Sundays have become synonymous with brunch, and in turn synonymous with Bloody Marys. Each restaurant has its own mix and its own spin on how to garnish the drink. (Cornish game hen, anyone?) Ten different Rochester restaurants will duke it out to be crowned "Rochester's Best Bloody Mary," "Best Garnished Bloody Mary," and "Most Creative Bloody Mary" at the 2017 Rochester Bloody Mary Fest. The festival is hosted by Step Out Buffalo, which has run the same festival with success on its home turf.
Zack Mikida's enthusiasm is contagious. On the day we sat down to talk, everyone who walked into Bitter Honey (127 Railroad Street), Mikida's new venture with SCN Hospitality (The Revelry, Branca), whether it was an employee or a customer, was greeted with a high five or a hug. Bitter Honey has been a long time coming. The concept was dreamed up nearly five years ago, and to have it finally come to fruition means that Mikida is all smiles.
In the lobby of the Metropolitan, formerly known as Chase Tower, the buzz of power tools echoes off the high ceiling as hard-hatted construction workers intermingle with downtown nine-to-fivers coming and going from the new arched glass entrance on South Clinton Avenue. One of the most recognizable landmarks in the Rochester skyline, the Metropolitan is undergoing a substantial makeover, and more changes are coming.
Muck Rack makes it simple to find people, tweets, or articles that mention any name, keyword, company, hashtag etc. We've compiled this guide to help you make the most of your search.
Selecting a term
Start searching tweets, articles from media outlets, articles mentioned in tweets, journalists'
names, titles and bios with some suggested searches:
Companies or Topics (e.g. iPhone, Microsoft)
Phrases (e.g. "cloud computing") — use quotes to keep the terms together
Twitter handles (e.g. @username) — returns those who have mentioned or replied to
Names (e.g. "David Pogue")
Hashtags (e.g. #sxsw, #london2012)
Bio details (e.g. vegan, Olympics, father)
Muck Rack's Advanced Search allows for many boolean operators.
Find results that mention multiple specified terms, use AND or
+. For example, ensure each result contains both Elon Musk and Mark Zuckerberg by
searching Musk AND Zuckerberg or Musk + Zuckerberg.
Use the operators OR or , to broaden your search when you'd like either of
multiple terms to appear in results. (This is the default behavior of our search when no operators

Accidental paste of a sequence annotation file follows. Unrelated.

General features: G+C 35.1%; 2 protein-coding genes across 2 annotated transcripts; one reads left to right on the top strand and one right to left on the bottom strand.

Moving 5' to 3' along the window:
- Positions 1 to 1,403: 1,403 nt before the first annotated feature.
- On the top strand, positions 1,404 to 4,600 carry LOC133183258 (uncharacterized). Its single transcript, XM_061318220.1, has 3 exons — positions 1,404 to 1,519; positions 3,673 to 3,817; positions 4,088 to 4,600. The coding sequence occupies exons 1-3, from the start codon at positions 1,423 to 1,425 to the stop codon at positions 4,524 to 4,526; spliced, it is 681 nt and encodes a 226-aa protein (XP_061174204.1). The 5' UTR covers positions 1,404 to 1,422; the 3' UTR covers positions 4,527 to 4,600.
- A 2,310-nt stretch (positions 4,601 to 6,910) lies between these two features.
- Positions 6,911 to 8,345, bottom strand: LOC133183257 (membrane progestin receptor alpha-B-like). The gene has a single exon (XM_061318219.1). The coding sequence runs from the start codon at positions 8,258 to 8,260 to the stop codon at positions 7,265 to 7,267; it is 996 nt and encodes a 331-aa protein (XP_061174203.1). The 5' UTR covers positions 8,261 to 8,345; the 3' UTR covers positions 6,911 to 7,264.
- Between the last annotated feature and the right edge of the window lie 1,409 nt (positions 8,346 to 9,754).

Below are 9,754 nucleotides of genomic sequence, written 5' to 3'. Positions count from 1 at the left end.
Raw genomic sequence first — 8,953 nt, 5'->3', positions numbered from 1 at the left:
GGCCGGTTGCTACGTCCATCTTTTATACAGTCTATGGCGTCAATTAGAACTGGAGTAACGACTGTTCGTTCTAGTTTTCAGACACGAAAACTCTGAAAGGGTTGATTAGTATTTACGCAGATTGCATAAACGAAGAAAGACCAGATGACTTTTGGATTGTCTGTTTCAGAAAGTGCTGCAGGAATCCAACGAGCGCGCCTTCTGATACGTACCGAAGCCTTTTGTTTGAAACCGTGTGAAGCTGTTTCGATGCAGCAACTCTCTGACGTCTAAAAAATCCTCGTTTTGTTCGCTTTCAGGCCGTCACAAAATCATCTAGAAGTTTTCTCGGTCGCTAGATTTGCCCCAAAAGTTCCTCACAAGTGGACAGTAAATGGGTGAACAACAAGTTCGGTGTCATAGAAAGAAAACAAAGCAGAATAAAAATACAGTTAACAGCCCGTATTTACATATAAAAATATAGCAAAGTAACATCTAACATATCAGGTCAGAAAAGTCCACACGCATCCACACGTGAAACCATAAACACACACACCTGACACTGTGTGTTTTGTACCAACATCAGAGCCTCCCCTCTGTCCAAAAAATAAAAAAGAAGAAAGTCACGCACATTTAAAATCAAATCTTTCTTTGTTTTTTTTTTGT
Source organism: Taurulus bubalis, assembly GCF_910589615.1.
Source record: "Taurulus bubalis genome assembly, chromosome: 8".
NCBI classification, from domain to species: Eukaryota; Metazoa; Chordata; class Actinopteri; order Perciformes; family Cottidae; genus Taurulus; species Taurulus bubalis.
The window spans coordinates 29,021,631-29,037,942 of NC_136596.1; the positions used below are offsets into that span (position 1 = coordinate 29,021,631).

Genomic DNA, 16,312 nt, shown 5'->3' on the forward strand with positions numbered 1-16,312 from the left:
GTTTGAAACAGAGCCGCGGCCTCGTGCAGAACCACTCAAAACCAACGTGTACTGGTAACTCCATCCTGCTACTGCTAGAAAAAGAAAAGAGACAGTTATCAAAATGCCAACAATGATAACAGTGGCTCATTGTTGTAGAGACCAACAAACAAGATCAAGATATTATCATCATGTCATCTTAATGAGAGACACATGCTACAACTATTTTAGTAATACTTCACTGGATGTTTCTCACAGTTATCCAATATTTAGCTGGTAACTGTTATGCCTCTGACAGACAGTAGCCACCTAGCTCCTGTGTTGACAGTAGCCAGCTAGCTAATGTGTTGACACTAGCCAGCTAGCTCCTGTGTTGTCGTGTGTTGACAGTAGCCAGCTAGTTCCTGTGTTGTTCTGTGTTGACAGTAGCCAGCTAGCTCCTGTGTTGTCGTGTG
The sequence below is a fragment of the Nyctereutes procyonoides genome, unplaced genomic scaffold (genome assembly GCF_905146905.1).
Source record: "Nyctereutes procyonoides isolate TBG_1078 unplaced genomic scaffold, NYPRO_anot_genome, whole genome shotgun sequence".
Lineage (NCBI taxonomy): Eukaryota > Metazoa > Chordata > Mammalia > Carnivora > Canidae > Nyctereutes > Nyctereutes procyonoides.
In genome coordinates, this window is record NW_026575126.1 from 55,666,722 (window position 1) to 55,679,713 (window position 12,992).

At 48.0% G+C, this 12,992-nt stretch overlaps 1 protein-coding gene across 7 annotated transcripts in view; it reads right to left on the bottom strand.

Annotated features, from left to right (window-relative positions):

are used). For example, results will contain either cake or cookie by searching cake OR cookie or cake,cookie
Use NOT or - to subtract results from your search. For
example, searching Disney will yield results about the Walt Disney Company as well as Walt Disney
World Resort. To exclude mentions of Disney World, search for Disney -World or Disney
When using one of these operators with a phrase, enclose it in quotation marks. For example, you can
find results about smartphones excluding Apple's iPhone 4S by searching smartphone -"iPhone
Exact case matching or punctuation
If you're searching for a brand name or keyword that relies on specific punctuation marks or capitalization, you can
find results that match your exact query by adding matchcase: before the keyword you're searching for, like matchcase:E*TRADE .
Use parentheses to separate multiple
boolean phrases. For example, to find journalists talking about having fun in Disney World or
Disneyland, search for ("disney world" OR disneyland) AND fun.
An asterisk can be used to search for any variation of a root word truncated by the asterisk. For example, searching for admin* will return results for administrator, administration, administer, administered, etc.
A near operator is an AND operator where you can control the distance between the words. You can vary the distance the near operation uses by adding a forward slash and number (between 0-99) such as strawberries NEAR/10 "whipped cream", which means the strawberries must exist within 10 words of "whipped cream".